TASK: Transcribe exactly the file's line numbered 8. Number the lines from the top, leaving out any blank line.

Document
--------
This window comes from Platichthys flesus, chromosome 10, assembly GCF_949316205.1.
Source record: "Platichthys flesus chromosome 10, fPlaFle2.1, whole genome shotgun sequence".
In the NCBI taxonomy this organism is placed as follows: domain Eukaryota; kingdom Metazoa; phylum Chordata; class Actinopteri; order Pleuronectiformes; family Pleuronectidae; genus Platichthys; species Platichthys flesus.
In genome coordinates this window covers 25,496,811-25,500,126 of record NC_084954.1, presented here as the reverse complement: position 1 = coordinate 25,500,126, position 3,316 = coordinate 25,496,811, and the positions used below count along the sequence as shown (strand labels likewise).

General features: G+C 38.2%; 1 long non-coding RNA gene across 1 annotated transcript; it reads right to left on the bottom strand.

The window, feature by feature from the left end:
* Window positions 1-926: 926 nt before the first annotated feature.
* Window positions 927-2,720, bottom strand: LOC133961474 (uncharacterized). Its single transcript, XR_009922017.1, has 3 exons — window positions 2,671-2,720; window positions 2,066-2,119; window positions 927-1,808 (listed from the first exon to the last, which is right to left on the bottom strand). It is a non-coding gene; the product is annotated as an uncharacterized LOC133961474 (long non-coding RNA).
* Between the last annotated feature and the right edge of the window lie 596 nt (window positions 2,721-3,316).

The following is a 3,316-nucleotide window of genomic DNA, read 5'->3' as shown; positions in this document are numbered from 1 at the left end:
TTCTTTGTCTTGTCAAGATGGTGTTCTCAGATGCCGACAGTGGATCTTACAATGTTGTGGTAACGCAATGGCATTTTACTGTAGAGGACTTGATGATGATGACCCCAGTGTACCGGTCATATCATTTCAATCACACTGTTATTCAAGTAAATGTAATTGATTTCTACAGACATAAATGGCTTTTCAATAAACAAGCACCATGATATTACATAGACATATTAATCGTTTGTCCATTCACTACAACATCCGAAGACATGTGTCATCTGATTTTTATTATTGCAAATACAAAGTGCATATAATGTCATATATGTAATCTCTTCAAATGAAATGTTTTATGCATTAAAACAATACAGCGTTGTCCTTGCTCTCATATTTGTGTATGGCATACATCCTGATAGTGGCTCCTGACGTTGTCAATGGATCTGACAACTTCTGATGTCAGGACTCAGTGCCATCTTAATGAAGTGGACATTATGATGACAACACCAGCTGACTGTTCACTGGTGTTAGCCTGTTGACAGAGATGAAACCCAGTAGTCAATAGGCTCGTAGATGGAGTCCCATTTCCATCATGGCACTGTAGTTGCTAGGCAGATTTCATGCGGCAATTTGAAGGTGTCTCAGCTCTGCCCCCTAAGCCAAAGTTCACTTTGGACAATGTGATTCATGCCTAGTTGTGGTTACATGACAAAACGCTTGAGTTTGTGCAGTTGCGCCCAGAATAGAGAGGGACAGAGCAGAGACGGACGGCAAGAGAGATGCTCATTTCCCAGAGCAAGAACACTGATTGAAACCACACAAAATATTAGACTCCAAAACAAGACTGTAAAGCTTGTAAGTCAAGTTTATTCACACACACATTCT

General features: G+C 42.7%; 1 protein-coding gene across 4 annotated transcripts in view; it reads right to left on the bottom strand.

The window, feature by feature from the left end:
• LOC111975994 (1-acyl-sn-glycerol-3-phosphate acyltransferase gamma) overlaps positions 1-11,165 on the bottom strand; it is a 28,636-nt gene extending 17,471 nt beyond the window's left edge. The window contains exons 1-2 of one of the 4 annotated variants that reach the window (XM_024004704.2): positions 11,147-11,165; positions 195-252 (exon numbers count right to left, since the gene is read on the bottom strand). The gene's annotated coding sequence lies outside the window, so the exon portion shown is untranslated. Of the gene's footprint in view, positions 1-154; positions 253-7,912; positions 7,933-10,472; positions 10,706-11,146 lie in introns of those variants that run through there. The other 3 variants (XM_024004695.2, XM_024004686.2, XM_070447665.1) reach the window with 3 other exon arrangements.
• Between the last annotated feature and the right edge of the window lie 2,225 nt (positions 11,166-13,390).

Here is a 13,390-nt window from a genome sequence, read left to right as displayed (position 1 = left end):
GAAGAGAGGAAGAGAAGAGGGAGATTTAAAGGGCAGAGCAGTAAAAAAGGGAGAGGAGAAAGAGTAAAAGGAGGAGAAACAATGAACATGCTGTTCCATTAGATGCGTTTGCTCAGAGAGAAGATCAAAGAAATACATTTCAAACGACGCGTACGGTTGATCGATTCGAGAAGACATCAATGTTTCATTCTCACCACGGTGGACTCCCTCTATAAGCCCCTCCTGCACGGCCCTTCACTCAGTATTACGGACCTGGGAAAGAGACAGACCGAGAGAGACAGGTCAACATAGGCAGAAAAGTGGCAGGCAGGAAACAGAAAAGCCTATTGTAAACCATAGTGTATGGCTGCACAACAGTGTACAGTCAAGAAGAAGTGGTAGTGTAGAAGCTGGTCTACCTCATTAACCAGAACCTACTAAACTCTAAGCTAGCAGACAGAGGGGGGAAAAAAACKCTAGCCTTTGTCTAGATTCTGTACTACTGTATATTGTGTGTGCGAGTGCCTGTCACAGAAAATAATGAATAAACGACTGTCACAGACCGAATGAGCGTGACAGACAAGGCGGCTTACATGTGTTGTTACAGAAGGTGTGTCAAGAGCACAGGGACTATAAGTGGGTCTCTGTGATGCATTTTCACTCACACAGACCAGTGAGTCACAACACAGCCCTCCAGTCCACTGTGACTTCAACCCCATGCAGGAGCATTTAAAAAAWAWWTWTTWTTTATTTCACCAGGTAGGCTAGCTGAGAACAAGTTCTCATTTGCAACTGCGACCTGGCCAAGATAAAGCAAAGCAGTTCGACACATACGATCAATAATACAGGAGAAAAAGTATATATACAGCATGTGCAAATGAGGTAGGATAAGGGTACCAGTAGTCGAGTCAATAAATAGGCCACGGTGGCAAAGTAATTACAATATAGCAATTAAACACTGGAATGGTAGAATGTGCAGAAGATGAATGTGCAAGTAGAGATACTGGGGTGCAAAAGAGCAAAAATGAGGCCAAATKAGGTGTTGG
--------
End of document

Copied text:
* Window positions 927-2,720, bottom strand: LOC133961474 (uncharacterized). Its single transcript, XR_009922017.1, has 3 exons — window positions 2,671-2,720; window positions 2,066-2,119; window positions 927-1,808 (listed from the first exon to the last, which is right to left on the bottom strand). It is a non-coding gene; the product is annotated as an uncharacterized LOC133961474 (long non-coding RNA).